The Effect of Pension Plan Type on Retirement Age: Distinguishing Plan Incentives from Career Length Preferences
This study uses the Retirement Confidence Survey of College and University Faculty, 2005, to examine the impact of pension plan incentives on retirement age and to understand how the widespread transition from defined benefit (DB) to defined contribution (DC) plans has affected workers. Incentives stemming from differences in pension wealth accrual patterns between DB and DC plans directly induce up to a one-year difference in expected retirement age and are indirectly responsible for up to a two-year difference due to workers sorting into plans based on preferences over career length. The results imply that failing to account for worker sorting leads to an overestimation of the transition’s effect on the average retirement age of Americans. In addition, the findings suggest that individuals choose retirement plans to diversify retirement income, which has implications for Social Security reform.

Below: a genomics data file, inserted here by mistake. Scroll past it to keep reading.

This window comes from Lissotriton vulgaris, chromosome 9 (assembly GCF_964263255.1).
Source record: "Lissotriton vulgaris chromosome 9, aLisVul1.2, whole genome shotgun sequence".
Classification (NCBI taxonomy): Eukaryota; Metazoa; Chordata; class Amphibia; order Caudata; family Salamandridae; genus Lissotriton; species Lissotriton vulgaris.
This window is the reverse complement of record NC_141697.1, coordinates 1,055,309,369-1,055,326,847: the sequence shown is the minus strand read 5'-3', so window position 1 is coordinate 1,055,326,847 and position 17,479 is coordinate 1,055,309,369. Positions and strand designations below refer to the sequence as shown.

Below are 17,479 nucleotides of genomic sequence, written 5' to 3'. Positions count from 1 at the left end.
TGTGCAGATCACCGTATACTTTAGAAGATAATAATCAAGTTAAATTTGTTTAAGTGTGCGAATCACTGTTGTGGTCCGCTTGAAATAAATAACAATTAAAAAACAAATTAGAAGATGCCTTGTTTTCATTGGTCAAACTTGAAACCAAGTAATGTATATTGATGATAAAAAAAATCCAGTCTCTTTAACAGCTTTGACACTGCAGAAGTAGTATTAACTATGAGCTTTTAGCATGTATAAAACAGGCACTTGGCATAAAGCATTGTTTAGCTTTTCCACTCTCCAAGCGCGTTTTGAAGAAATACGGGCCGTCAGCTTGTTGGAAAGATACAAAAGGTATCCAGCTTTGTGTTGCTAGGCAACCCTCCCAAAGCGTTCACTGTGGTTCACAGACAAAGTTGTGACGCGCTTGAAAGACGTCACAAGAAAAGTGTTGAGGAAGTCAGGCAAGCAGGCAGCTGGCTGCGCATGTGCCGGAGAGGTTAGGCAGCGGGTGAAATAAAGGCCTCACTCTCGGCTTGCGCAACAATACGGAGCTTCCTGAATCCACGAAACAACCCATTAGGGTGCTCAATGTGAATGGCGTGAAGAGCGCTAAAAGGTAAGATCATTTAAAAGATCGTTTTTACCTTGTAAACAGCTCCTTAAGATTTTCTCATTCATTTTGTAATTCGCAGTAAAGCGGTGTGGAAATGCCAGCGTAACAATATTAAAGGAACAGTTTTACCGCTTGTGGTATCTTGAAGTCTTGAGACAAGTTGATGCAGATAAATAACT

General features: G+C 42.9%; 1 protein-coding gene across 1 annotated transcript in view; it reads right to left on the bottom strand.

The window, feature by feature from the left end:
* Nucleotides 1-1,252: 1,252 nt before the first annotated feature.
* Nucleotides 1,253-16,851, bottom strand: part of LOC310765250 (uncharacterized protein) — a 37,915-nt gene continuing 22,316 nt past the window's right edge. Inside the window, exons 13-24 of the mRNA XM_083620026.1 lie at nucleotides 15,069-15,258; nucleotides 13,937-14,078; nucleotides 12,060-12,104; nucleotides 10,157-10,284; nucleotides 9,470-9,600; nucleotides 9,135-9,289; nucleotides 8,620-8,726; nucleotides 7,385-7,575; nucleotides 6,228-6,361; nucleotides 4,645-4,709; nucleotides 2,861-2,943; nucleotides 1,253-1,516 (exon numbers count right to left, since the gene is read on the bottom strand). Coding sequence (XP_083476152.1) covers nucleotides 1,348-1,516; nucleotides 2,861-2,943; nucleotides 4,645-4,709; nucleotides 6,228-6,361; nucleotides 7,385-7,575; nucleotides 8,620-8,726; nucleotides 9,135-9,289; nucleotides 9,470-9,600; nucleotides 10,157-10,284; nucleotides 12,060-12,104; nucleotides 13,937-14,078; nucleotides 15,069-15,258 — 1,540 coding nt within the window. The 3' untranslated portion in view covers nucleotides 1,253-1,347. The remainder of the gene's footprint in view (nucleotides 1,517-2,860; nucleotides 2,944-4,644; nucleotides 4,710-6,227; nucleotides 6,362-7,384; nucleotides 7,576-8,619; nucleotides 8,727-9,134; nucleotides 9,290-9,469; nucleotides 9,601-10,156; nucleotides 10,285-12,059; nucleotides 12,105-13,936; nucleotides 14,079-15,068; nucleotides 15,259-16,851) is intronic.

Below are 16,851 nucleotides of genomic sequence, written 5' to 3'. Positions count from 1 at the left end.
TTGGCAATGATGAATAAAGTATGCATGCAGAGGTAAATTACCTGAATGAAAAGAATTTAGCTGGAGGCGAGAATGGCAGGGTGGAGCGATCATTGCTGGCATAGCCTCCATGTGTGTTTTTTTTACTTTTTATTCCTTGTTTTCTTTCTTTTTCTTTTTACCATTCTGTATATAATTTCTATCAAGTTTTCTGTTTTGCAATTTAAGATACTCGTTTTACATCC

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Volume (Year): 77 (2010)
Issue (Month): 1 (July)
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